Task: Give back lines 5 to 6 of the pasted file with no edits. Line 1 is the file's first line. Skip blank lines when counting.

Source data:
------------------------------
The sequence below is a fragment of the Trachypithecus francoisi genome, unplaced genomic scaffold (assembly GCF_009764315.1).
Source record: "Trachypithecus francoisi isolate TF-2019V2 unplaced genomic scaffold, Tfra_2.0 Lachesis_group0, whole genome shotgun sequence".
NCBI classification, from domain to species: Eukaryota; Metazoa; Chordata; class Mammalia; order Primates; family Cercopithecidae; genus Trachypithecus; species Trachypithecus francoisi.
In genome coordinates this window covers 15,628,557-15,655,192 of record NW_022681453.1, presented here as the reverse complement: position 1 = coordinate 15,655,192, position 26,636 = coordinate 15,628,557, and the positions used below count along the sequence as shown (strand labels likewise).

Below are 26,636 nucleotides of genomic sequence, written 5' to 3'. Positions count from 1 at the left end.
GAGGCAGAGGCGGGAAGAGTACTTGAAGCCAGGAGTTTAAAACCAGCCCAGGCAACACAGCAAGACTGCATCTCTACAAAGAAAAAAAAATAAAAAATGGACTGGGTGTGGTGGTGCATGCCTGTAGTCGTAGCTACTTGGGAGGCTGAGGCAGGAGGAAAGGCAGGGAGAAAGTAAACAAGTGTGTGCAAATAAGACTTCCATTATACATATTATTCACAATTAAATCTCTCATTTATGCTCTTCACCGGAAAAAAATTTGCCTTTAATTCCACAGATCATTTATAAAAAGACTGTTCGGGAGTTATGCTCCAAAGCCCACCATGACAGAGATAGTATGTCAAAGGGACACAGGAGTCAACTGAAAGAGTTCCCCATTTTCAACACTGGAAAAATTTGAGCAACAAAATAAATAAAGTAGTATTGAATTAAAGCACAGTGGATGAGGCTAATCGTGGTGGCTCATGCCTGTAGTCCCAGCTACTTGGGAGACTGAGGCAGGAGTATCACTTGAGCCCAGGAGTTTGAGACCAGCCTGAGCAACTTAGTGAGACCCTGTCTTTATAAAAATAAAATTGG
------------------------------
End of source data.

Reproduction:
Below are 26,636 nucleotides of genomic sequence, written 5' to 3'. Positions count from 1 at the left end.
GAGGCAGAGGCGGGAAGAGTACTTGAAGCCAGGAGTTTAAAACCAGCCCAGGCAACACAGCAAGACTGCATCTCTACAAAGAAAAAAAAATAAAAAATGGACTGGGTGTGGTGGTGCATGCCTGTAGTCGTAGCTACTTGGGAGGCTGAGGCAGGAGGAAAGGCAGGGAGAAAGTAAACAAGTGTGTGCAAATAAGACTTCCATTATACATATTATTCACAATTAAATCTCTCATTTATGCTCTTCACCGGAAAAAAATTTGCCTTTAATTCCACAGATCATTTATAAAAAGACTGTTCGGGAGTTATGCTCCAAAGCCCACCATGACAGAGATAGTATGTCAAAGGGACACAGGAGTCAACTGAAAGAGTTCCCCATTTTCAACACTGGAAAAATTTGAGCAACAAAATAAATAAAGTAGTATTGAATTAAAGCACAGTGGATGAGGCTAATCGTGGTGGCTCATGCCTGTAGTCCCAGCTACTTGGGAGACTGAGGCAGGAGTATCACTTGAGCCCAGGAGTTTGAGACCAGCCTGAGCAACTTAGTGAGACCCTGTCTTTATAAAAATAAAATTGG